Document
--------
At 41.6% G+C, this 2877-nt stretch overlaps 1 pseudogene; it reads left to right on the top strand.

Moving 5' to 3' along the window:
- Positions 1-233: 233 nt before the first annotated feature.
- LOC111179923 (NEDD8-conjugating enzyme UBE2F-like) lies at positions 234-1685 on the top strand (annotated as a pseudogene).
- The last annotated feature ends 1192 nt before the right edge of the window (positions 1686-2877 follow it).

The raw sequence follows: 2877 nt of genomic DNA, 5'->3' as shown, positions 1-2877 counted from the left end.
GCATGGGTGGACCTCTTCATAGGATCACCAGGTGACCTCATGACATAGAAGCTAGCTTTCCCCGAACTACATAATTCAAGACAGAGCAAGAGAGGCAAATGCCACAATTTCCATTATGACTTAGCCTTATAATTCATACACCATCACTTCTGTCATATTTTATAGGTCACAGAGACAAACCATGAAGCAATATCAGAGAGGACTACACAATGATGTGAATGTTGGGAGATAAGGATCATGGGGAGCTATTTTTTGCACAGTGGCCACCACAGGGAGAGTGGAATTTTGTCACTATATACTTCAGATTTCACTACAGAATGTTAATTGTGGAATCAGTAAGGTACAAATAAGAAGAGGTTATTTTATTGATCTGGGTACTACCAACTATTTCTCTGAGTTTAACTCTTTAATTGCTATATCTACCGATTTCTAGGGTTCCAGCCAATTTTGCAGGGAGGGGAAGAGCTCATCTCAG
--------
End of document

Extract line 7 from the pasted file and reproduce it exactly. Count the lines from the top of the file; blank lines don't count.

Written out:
GCATGGGTGGACCTCTTCATAGGATCACCAGGTGACCTCATGACATAGAAGCTAGCTTTCCCCGAACTACATAATTCAAGACAGAGCAAGAGAGGCAAATGCCACAATTTCCATTATGACTTAGCCTTATAATTCATACACCATCACTTCTGTCATATTTTATAGGTCACAGAGACAAACCATGAAGCAATATCAGAGAGGACTACACAATGATGTGAATGTTGGGAGATAAGGATCATGGGGAGCTATTTTTTGCACAGTGGCCACCACAGGGAGAGTGGAATTTTGTCACTATATACTTCAGATTTCACTACAGAATGTTAATTGTGGAATCAGTAAGGTACAAATAAGAAGAGGTTATTTTATTGATCTGGGTACTACCAACTATTTCTCTGAGTTTAACTCTTTAATTGCTATATCTACCGATTTCTAGGGTTCCAGCCAATTTTGCAGGGAGGGGAAGAGCTCATCTCAG